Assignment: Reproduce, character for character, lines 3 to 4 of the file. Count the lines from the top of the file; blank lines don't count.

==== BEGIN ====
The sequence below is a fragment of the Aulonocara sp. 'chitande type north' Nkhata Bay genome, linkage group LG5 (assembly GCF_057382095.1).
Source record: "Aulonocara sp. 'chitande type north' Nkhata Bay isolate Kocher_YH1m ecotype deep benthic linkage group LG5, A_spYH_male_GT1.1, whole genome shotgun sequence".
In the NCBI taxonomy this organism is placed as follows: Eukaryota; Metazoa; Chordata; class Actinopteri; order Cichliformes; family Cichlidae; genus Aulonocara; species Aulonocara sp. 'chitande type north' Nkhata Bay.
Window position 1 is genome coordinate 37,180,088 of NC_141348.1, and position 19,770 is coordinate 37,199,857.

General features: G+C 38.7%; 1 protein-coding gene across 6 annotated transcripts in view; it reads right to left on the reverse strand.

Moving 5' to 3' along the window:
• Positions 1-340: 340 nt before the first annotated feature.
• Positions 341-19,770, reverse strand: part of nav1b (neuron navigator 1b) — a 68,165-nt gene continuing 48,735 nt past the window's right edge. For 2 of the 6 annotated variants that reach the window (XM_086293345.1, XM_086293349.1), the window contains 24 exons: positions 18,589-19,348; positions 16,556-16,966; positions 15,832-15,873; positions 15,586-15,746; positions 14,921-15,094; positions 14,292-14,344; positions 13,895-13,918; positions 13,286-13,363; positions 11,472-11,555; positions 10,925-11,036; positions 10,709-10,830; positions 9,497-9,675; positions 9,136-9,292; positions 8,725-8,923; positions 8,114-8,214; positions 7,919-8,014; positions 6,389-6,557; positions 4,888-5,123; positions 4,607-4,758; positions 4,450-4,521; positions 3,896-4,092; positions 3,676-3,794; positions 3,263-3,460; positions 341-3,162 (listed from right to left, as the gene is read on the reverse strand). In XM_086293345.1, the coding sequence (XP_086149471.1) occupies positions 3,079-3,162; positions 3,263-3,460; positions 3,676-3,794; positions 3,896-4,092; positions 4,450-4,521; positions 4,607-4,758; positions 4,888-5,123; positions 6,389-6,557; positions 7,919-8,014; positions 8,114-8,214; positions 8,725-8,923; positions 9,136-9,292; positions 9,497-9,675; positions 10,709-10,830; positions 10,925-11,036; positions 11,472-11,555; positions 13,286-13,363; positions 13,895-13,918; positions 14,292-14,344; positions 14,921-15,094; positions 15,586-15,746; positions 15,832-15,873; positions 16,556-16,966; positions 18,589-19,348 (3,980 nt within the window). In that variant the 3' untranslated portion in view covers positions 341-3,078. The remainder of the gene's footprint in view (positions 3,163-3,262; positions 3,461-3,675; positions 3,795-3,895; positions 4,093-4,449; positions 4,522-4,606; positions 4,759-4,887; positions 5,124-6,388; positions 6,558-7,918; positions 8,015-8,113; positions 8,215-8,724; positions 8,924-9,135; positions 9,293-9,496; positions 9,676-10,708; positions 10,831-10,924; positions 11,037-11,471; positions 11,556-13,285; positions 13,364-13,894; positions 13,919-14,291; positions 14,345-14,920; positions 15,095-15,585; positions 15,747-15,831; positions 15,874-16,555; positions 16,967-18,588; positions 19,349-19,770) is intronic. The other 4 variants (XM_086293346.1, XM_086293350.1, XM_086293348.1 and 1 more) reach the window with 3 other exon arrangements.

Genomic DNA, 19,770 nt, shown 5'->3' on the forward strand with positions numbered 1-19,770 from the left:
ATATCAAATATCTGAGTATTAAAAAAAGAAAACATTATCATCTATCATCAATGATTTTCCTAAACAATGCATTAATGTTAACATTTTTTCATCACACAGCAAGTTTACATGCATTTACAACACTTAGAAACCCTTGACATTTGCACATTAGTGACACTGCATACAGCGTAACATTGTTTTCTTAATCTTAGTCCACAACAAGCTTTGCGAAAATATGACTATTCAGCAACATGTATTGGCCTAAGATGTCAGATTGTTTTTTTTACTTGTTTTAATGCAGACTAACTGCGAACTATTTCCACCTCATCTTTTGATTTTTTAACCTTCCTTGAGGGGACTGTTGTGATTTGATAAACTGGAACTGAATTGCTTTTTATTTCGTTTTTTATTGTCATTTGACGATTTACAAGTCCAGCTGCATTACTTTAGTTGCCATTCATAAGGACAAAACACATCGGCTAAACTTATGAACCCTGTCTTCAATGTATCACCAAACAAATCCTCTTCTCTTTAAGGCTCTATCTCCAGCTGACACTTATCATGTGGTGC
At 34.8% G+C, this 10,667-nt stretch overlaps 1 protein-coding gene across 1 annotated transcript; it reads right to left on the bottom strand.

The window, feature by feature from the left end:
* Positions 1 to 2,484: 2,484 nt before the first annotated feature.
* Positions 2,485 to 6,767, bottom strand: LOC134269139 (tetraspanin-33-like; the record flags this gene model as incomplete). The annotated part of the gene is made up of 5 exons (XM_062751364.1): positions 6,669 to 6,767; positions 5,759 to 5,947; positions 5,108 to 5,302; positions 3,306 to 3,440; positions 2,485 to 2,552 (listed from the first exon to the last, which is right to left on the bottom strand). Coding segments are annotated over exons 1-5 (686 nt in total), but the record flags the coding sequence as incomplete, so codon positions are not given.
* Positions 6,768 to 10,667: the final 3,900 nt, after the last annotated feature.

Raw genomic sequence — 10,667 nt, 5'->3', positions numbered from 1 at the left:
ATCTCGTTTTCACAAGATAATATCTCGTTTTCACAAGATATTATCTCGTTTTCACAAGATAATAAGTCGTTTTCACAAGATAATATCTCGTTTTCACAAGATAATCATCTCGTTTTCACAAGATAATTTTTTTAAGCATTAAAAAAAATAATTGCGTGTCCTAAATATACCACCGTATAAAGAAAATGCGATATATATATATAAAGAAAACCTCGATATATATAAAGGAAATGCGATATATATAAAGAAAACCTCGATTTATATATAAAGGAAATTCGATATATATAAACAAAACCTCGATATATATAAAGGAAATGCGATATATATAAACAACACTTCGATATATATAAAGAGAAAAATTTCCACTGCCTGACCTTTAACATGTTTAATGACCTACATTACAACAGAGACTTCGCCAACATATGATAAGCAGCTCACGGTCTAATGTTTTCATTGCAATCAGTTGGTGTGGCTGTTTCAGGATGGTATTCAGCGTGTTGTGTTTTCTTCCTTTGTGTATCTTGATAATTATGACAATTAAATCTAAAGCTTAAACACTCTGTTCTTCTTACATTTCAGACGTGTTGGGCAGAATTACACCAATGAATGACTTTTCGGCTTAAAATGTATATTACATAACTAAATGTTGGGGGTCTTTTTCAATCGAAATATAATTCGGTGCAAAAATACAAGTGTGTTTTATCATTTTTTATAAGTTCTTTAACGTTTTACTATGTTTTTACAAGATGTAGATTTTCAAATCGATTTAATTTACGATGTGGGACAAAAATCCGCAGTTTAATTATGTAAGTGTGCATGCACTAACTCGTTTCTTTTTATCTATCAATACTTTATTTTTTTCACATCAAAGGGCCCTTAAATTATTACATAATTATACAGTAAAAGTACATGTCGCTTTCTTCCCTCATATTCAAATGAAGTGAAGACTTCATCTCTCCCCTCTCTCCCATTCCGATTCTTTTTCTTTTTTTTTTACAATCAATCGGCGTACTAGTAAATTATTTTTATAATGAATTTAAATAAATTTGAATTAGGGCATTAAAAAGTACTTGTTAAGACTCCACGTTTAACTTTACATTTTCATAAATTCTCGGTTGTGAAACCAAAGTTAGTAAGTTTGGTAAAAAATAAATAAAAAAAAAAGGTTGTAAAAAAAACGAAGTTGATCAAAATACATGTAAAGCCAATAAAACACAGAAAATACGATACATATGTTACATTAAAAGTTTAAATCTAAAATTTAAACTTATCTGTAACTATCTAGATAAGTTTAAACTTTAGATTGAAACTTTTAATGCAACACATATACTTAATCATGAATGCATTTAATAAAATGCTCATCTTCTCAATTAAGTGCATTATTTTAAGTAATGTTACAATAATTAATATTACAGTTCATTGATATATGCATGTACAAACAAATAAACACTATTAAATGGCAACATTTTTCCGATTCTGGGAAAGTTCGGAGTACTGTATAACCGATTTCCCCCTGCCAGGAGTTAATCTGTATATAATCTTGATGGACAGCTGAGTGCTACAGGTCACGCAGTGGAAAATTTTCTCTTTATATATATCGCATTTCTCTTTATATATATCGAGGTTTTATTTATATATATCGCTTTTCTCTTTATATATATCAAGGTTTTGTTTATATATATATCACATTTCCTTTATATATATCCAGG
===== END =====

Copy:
In the NCBI taxonomy this organism is placed as follows: Eukaryota; Metazoa; Chordata; class Actinopteri; order Cichliformes; family Cichlidae; genus Aulonocara; species Aulonocara sp. 'chitande type north' Nkhata Bay.
Window position 1 is genome coordinate 37,180,088 of NC_141348.1, and position 19,770 is coordinate 37,199,857.